NOTE: Some jobs might require removal of die flash on the control lever housing in order to install the spring.
- Install threaded control lever housing support only part way to keep spring in proper alignment.
- Using a screw driver wind spring counter clockwise to hook small loop of spring over edge of – mast jacket opening. See Figure 49.
- Reverse procedure to reassemble.
The flat rate time to R&R the assembly is.08hr.
POWER STEERING OIL
Several reports have been received questioning the type of power steering oil being used in production because it has the appearance of engine oil.
Due to a recent change in supply, the power steering oil used in some assembly plants has a bluish cast similar to same types of motor oils, but it is definitely not motor oil, therefore, do not change this oil. If additional oil is required in the power steering reservoir, the following oils are approved: Special Buick Oil for Dynaflow, available through Buick Parts Warehouses under Gr. 4.101 or Automatic Transmission Fluid, Type A, that has an AQ-ATF number embossed in the lid of the can for identification.
STEERING COLUMN RATTLES SHIFT CONTROL
Investigation reveals that in a number of cases the shift control linkage was improperly adjusted, causing rattles, and in other cases the transmission control shaft return spring had not been coated with underbody sealer as outlined in BPS 2.385.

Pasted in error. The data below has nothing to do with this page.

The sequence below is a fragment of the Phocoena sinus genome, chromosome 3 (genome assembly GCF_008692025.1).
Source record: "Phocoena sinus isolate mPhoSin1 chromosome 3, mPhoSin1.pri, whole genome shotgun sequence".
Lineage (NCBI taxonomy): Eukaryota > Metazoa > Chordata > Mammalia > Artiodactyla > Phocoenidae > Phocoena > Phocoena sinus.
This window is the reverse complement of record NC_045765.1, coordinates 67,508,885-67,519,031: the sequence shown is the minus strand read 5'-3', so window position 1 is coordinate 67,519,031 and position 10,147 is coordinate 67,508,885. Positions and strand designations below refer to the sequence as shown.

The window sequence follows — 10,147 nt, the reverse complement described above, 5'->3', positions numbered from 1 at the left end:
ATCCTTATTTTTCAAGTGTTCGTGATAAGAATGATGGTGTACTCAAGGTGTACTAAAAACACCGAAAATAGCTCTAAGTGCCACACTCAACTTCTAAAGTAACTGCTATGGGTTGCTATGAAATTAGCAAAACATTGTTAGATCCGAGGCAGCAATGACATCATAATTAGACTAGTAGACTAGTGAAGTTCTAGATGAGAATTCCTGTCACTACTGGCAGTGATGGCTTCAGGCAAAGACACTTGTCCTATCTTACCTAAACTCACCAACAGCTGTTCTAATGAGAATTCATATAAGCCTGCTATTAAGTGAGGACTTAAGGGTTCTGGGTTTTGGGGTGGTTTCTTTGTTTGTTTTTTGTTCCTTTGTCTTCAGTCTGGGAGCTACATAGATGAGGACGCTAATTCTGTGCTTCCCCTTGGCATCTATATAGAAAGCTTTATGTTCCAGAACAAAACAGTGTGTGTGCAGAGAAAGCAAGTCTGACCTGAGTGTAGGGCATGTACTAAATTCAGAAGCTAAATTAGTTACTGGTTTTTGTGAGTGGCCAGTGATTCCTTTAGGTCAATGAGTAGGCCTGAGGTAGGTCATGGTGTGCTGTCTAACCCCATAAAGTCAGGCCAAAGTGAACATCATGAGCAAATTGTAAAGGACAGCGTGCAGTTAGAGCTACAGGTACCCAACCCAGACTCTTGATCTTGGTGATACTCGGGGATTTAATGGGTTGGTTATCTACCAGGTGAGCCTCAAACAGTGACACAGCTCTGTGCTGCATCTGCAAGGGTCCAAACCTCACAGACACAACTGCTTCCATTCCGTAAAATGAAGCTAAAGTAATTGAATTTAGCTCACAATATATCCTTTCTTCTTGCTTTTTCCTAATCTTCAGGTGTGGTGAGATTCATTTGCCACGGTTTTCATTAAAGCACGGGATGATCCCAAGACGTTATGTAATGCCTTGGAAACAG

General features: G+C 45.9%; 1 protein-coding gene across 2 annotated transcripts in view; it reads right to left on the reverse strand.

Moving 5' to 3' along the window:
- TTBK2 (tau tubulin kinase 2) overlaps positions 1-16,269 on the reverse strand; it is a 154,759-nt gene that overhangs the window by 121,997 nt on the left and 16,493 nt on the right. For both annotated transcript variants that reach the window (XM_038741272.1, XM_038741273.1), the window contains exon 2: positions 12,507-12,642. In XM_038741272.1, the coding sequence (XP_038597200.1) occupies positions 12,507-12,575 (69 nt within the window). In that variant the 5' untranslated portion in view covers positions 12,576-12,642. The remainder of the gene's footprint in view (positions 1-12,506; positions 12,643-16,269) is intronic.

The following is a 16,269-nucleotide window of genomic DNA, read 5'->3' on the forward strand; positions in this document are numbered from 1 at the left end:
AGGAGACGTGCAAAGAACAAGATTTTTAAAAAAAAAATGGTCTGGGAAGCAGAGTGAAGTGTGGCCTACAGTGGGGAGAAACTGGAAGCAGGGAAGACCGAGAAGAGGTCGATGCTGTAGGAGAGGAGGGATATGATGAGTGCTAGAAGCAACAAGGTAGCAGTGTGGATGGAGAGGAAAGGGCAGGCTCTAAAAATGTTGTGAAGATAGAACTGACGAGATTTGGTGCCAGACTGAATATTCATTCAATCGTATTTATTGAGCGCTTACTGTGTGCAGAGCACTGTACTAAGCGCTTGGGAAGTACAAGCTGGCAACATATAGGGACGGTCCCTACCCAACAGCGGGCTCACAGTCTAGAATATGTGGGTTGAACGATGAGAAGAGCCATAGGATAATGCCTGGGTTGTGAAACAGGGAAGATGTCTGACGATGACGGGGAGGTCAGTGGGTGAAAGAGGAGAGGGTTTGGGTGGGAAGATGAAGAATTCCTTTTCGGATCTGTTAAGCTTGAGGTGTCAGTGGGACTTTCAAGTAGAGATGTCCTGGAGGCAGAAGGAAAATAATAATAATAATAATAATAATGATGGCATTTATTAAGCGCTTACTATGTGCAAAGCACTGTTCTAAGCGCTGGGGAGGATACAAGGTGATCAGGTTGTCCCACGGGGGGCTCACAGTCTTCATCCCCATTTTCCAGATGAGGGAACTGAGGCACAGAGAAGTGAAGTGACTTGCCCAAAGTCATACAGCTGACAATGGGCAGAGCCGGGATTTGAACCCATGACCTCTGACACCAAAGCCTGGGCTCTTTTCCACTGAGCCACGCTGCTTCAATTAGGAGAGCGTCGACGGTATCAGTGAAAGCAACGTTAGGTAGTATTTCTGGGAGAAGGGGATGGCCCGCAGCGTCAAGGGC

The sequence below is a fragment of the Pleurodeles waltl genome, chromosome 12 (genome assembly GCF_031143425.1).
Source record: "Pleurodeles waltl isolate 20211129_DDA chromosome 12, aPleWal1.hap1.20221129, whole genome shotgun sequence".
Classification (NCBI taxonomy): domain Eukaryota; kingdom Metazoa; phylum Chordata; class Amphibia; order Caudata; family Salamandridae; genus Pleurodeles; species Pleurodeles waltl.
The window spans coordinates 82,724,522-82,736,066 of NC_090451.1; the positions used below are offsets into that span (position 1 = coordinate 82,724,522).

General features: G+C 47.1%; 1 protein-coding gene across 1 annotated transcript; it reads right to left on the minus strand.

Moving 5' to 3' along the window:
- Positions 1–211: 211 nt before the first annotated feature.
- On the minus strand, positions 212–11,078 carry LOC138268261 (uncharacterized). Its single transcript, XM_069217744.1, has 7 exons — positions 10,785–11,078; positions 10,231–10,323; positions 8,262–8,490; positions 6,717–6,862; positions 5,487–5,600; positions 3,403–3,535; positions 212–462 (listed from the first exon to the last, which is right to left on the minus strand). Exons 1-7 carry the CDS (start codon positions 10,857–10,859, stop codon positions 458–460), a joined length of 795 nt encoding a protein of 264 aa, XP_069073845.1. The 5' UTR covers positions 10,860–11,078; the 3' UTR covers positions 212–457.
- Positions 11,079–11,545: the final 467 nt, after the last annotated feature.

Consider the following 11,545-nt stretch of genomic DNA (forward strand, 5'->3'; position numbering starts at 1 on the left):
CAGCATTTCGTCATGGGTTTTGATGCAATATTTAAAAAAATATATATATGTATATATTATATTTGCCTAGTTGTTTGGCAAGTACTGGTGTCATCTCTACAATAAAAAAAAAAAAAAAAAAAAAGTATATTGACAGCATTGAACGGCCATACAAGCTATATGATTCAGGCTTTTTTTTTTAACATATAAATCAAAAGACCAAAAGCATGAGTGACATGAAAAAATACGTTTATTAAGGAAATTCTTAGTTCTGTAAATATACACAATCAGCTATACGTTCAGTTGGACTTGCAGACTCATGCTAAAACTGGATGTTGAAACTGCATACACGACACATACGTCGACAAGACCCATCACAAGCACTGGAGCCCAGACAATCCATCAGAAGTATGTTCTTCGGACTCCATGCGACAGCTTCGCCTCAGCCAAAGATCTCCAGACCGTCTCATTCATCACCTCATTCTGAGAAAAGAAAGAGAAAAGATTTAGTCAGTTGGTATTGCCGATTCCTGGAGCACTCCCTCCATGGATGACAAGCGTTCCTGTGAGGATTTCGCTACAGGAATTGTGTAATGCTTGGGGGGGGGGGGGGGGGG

When the transmission shift lever is placed in Drive position a clearance of .035″ to .050″ should exist between lower lever stop screw and upper edge of large opening in stop plate as shown in Figure 50.
If this clearance is less than that specified above then the stop pin is positioned too close to upper edge of stop plate opening, making it more susceptible to rattles. However, since this clearance cannot be readily checked because of location, it may be assured by carefully performing the following adjustment.
- Disconnect lower shift rod clevis from idler and make sure that transmission shift lever is firmly held by detent in “Drive” position.
- With shift control lever on steering column in Drive position, push upward on the lever to hold stop screw in contact with stop plate, then adjust clevis in shift rod so that clevis pin will freely enter clevis and lever.
- Shorten length of rod by turning clevis 2 to 3 turns up on rod, then install clevis pin with anti-rattle washers and tighten clevis lock nut. The number of turns at the clevis provides a specified clearance at the stop pin.
A buzzing noise or rattle could be caused from the control shaft return spring vibrating in resonance with some other force in the car which can easily be detected by moving the transmission control lever toward the steering wheel. If this operation stops the buzzing noise while the lever is raised, it can be reasonably certain that the transmission control shaft return spring is causing the trouble. There are several methods to use in eliminating this noise. However, the easiest is to coat the spring with underbody sealer, using a stiff bristle brush. See Figure 51.